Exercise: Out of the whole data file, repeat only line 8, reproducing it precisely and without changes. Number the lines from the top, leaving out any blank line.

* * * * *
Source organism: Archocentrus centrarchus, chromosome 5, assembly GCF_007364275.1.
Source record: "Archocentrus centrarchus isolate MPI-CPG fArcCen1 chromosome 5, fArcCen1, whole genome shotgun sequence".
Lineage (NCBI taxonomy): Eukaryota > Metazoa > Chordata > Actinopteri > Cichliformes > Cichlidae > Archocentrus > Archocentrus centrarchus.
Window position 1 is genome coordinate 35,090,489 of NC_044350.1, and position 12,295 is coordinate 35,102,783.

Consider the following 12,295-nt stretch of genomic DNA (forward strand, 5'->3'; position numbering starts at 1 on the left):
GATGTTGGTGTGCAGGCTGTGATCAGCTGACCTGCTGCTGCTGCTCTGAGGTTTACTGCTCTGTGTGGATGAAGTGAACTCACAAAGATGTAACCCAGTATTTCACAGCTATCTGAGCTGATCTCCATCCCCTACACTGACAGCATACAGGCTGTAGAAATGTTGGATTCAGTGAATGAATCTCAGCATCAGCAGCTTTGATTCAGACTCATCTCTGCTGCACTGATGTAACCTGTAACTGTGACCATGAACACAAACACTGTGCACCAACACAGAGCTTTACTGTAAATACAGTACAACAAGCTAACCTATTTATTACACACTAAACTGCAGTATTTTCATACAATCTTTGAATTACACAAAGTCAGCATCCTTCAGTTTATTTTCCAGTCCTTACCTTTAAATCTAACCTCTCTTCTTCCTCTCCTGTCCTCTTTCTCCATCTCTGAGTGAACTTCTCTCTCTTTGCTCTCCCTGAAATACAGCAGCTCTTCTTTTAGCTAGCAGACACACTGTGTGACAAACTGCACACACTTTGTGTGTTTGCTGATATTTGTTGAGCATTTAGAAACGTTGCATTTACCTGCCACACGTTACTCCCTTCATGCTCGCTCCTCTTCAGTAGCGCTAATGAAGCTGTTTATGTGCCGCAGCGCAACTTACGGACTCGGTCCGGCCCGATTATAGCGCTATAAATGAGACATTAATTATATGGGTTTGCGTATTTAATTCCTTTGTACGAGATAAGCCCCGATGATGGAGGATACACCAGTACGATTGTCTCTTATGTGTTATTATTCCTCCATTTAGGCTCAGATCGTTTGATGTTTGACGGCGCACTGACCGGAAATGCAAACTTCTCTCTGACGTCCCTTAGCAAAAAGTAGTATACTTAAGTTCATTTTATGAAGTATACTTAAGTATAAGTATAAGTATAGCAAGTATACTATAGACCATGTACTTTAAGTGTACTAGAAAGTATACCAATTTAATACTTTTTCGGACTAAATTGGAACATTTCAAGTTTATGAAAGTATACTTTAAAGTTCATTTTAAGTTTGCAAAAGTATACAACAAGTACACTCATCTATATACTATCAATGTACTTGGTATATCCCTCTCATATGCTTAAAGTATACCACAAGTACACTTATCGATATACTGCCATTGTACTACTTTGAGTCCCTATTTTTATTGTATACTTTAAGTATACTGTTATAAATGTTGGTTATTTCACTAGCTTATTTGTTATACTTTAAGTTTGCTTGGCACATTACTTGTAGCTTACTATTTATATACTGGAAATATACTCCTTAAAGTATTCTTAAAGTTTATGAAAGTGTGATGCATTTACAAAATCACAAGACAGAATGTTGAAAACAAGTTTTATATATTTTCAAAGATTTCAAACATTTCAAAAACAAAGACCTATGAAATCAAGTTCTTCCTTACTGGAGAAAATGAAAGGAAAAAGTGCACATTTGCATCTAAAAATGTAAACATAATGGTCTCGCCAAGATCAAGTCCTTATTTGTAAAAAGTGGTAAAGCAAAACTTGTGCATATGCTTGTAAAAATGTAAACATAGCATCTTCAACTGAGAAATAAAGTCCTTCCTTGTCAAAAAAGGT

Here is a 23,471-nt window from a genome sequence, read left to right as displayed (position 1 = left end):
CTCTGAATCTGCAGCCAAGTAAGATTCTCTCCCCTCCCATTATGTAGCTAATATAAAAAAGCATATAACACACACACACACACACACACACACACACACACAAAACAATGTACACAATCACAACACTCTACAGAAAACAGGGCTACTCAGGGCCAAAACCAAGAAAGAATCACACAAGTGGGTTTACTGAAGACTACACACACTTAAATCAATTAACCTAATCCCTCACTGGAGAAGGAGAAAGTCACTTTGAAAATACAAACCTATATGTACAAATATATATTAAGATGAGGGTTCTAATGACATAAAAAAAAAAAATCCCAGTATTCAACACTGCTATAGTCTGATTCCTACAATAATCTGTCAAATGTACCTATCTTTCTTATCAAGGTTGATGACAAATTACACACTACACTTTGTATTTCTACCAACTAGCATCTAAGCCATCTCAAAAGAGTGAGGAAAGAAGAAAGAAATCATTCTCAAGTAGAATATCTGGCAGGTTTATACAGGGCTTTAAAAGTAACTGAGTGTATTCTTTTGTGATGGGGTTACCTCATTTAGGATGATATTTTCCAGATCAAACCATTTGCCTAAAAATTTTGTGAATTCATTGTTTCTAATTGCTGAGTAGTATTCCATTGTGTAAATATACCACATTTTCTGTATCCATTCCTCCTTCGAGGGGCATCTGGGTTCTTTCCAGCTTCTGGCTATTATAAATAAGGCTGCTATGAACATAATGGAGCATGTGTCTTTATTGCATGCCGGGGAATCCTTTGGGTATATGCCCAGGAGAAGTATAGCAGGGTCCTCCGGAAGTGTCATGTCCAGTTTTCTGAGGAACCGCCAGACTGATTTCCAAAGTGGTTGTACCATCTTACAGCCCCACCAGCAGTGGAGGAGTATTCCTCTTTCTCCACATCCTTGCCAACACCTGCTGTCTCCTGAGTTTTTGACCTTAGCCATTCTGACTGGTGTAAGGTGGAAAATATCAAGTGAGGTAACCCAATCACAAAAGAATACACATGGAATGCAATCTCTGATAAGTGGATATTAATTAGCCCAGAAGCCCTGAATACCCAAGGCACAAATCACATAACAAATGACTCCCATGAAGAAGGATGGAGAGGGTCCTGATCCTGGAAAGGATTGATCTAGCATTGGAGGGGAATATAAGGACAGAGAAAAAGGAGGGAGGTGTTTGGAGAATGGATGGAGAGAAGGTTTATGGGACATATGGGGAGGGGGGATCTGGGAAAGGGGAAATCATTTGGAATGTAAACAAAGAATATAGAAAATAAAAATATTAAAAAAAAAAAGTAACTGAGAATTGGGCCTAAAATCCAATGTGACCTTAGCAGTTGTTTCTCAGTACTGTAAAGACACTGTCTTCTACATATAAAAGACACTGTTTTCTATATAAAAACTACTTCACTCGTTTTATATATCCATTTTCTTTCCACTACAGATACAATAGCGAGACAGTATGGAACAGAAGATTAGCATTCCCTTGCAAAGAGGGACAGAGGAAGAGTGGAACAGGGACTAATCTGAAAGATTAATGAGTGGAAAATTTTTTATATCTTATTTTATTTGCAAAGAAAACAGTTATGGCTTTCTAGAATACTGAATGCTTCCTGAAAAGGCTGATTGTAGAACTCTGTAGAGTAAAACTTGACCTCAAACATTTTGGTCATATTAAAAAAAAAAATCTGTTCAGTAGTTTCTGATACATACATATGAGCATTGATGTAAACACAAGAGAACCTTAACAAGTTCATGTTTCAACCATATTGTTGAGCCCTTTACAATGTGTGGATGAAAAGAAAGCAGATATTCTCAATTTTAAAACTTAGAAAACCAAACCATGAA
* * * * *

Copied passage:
CTCTGAATCTGCAGCCAAGTAAGATTCTCTCCCCTCCCATTATGTAGCTAATATAAAAAAGCATATAACACACACACACACACACACACACACACACACACAAAACAATGTACACAATCACAACACTCTACAGAAAACAGGGCTACTCAGGGCCAAAACCAAGAAAGAATCACACAAGTGGGTTTACTGAAGACTACACACACTTAAATCAATTAACCTAATCCCTCACTGGAGAAGGAGAAAGTCACTTTGAAAATACAAACCTATATGTACAAATATATATTAAGATGAGGGTTCTAATGACATAAAAAAAAAAAATCCCAGTATTCAACACTGCTATAGTCTGATTCCTACAATAATCTGTCAAATGTACCTATCTTTCTTATCAAGGTTGATGACAAATTACACACTACACTTTGTATTTCTACCAACTAGCATCTAAGCCATCTCAAAAGAGTGAGGAAAGAAGAAAGAAATCATTCTCAAGTAGAATATCTGGCAGGTTTATACAGGGCTTTAAAAGTAACTGAGTGTATTCTTTTGTGATGGGGTTACCTCATTTAGGATGATATTTTCCAGATCAAACCATTTGCCTAAAAATTTTGTGAATTCATTGTTTCTAATTGCTGAGTAGTATTCCATTGTGTAAATATACCACATTTTCTGTATCCATTCCTCCTTCGAGGGGCATCTGGGTTCTTTCCAGCTTCTGGCTATTATAAATAAGGCTGCTATGAACATAATGGAGCATGTGTCTTTATTGCATGCCGGGGAATCCTTTGGGTATATGCCCAGGAGAAGTATAGCAGGGTCCTCCGGAAGTGTCATGTCCAGTTTTCTGAGGAACCGCCAGACTGATTTCCAAAGTGGTTGTACCATCTTACAGCCCCACCAGCAGTGGAGGAGTATTCCTCTTTCTCCACATCCTTGCCAACACCTGCTGTCTCCTGAGTTTTTGACCTTAGCCATTCTGACTGGTGTAAGGTGGAAAATATCAAGTGAGGTAACCCAATCACAAAAGAATACACATGGAATGCAATCTCTGATAAGTGGATATTAATTAGCCCAGAAGCCCTGAATACCCAAGGCACAAATCACATAACAAATGACTCCCATGAAGAAGGATGGAGAGGGTCCTGATCCTGGAAAGGATTGATCTAGCATTGGAGGGGAATATAAGGACAGAGAAAAAGGAGGGAGGTGTTTGGAGAATGGATGGAGAGAAGGTTTATGGGACATATGGGGAGGGGGGATCTGGGAAAGGGGAAATCATTTGGAATGTAAACAAAGAATATAGAAAATAAAAATATTAAAAAAAAAAAGTAACTGAGAATTGGGCCTAAAATCCAATGTGACCTTAGCAGTTGTTTCTCAGTACTGTAAAGACACTGTCTTCTACATATAAAAGACACTGTTTTCTATATAAAAACTACTTCACTCGTTTTATATATCCATTTTCTTTCCACTACAGATACAATAGCGAGACAGTATGGAACAGAAGATTAGCATTCCCTTGCAAAGAGGGACAGAGGAAGAGTGGAACAGGGACTAATCTGAAAGATTAATGAGTGGAAAATTTTTTATATCTTATTTTATTTGCAAAGAAAACAGTTATGGCTTTCTAGAATACTGAATGCTTCCTGAAAAGGCTGATTGTAGAACTCTGTAGAGTAAAACTTGACCTCAAACATTTTGGTCATATTAAAAAAAAAAATCTGTTCAGTAGTTTCTGATACATACATATGAGCATTGATGTAAACACAAGAGAACCTTAACAAGTTCATGTTTCAACCATATTGTTGAGCCCTTTACAATGTGTGGATGAAAAGAAAGCAGATATTCTCAATTTTAAAACTTAGAAAACCAAACCATGAA